Federal and state lawmakers are looking at ways to stem the growing ranks of homeowners who are unable to meet their mortgage payments.
Nearly two million adjustable-rate mortgages are scheduled to be reset higher this year, while the rising foreclosure rate is expected to pick up speed. This week, members of the Congressional Joint Economic Committee highlighted the costs of foreclosure to homeowners as well as to their communities.
“It makes good economic sense to make sure families and neighborhoods are protected from rogue lenders and lax government oversight,” argued Sen. Charles Schumer, D-NY.
The committee report found that each foreclosure in the U.S. costs the homeowner $7,200, the lender $50,000 and the local government $19,000. Even the value of the homes neighboring the foreclosure drop in price by an estimated $1,500. All told, the price tag for just one foreclosed home is nearly $80,000. Schumer is proposing hundreds of millions of dollars in federal aid to help homeowners.
“It’ll save homeowners from losing their equity, save cities and local governments from losing their tax revenues, and save neighborhoods from taking a big hit,” said Schumer.
So far Democrats like Hillary Clinton, D-NY, and Chairman of the Senate Banking Committee, Christopher Dodd, D-CT, have called for action, including modernizing the Federal Housing Administration and instituting a grace period for borrowers in default. Both are seeking the Democratic presidential nomination.
White House Balking
But the White House is clearly not on board. Spokesman Tony Fratto told the Los Angeles Times, “individuals need to make smart decisions in taking on debt, and there has to be some responsibility for making those decisions.” He added that federal action would only encourage risky behavior.
Democrats, meanwhile, are under pressure from local community activists, especially one Boston group, the Neighborhood Assistance Corporation of America (NACA), which is already working with Citigroup and Bank America to help borrowers refinance.
“We are going to dare to come together in every single city, wherever there is foreclosure in any neighborhood, we’re going to organize in such a way that we’re going to stop the foreclosure,” Rev. Graylan Hagler promised at a NACA press conference earlier this week in Washington, DC. “We’re going to stand up against all these folks that have preyed upon these communities.”
And community groups are only gaining more fodder for their arguments, as the National Association of Realtors this week revised its annual forecast and predicted a 1.2% drop in the nation’s home prices in 2007, the first potential annual price drop in 38 years. If that happens, it will only boost the number of borrowers in default.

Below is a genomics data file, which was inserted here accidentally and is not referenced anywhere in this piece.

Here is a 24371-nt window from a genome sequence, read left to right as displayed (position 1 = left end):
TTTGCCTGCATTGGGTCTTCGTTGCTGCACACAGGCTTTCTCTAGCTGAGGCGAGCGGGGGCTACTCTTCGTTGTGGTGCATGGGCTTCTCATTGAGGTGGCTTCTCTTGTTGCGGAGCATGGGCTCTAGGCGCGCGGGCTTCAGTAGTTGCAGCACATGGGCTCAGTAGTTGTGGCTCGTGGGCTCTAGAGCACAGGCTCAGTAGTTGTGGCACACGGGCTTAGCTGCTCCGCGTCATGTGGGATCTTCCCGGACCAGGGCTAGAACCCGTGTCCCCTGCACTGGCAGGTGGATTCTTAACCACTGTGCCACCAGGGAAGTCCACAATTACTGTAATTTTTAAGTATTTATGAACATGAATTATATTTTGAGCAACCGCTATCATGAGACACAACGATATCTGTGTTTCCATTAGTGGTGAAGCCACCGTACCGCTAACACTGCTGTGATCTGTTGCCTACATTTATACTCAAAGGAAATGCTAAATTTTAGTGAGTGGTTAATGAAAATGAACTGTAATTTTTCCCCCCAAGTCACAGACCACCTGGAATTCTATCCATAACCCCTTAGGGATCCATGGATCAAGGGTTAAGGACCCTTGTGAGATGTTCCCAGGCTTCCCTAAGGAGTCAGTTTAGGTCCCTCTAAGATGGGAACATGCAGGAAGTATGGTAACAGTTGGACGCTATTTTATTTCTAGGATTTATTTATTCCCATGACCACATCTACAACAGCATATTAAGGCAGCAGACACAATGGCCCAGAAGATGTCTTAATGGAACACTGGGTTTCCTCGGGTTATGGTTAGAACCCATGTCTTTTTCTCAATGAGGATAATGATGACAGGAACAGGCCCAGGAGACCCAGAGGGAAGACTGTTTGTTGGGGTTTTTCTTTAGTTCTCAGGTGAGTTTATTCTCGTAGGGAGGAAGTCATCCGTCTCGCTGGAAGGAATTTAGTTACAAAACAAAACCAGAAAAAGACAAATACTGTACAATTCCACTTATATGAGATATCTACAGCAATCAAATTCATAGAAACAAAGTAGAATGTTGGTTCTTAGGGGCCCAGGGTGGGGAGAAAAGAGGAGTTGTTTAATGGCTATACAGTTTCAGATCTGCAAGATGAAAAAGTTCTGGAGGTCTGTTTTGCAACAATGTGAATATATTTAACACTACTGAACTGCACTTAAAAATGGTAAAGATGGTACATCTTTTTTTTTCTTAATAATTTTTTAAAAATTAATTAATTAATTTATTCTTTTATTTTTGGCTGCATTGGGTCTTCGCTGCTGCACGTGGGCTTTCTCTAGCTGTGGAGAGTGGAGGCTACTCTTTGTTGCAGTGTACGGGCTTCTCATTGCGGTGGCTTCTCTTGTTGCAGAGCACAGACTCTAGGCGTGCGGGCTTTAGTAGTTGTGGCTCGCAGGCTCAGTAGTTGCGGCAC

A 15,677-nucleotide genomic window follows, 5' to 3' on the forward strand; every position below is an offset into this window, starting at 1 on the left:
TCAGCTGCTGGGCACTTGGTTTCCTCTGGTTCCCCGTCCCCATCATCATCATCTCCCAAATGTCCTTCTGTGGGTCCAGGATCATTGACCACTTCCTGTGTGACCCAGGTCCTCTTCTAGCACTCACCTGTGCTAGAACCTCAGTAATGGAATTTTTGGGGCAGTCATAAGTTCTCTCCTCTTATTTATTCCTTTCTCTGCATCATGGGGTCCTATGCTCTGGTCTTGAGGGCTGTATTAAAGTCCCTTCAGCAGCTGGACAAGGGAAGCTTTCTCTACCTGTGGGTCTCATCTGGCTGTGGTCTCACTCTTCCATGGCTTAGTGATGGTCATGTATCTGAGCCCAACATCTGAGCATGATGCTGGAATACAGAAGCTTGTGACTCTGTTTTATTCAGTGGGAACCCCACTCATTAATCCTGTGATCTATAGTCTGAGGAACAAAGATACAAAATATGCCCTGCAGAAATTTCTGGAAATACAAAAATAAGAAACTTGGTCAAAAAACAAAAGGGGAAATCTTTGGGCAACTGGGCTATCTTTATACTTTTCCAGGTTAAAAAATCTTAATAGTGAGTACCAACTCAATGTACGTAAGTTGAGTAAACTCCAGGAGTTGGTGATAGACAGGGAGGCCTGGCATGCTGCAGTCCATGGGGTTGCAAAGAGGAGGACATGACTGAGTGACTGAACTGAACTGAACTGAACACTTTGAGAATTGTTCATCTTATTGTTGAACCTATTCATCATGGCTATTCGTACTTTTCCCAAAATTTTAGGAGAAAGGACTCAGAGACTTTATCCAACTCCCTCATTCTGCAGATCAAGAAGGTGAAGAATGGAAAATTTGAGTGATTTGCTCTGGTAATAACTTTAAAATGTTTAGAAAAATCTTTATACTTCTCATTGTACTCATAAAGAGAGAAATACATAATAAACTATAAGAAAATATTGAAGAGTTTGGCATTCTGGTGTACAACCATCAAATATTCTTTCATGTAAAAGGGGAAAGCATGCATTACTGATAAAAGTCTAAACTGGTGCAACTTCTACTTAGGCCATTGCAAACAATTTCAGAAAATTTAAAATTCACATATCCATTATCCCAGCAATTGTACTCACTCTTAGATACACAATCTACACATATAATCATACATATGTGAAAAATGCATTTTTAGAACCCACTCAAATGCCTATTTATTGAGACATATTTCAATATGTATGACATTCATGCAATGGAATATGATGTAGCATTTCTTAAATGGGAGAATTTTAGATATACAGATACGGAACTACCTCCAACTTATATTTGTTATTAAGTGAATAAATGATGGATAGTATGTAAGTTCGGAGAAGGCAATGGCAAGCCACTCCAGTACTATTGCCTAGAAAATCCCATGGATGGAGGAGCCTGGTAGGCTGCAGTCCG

With local leaders up in arms, states are now jumping on the bandwagon as well. A panel of Massachusetts banking regulators is recommending the stat provide refinancing and financial assistance to borrowers facing foreclosure.
In Ohio, the state’s Housing Finance agency has instituted a program to refinance one thousand loans to a fixed rate. The Ohio program is not a bailout and is not for homeowners already in foreclosure, but for those whose mortgage is set to adjust to a higher rate. Details of the program are still being finalized, and lenders are still waiting to hear what the fixed rate and mortgage insurance rate will be. States have in fact been leading the fight against mortgage fraud for the past few years.
States Coming Together
“The states are very aggressively coming together, and this is really unprecedented, to share resources, establish a national licensing system which would hold mortgage brokers and lenders accountable throughout the country,” said John Ryan, Executive Vice President of the Conference of State Bank Supervisors.
But Ryan warns, “bailout” is not the correct term; states simply can’t afford that. “I don’t see broad state bailouts, in general I see the states working with non-profit organizations on counseling, trying to help those that can be helped.”
Lawmakers on Capitol Hill aren’t calling for a broad-based bailout either, instead funneling money to local groups that can help homeowners. Democrats can expect an earful from constituents if they do release any kind of number on what any bailout could cost taxpayers.
After a CNBC report on a potential government bailout, hundreds of viewers wrote into the Realty Check blog page, the overwhelming majority opposing any kind of government intervention. “No free lunches,” “Government meddling,” “Don’t aid consumers’ mistakes!” were just some of the subject lines. The bulk simply said, “No Bailout.”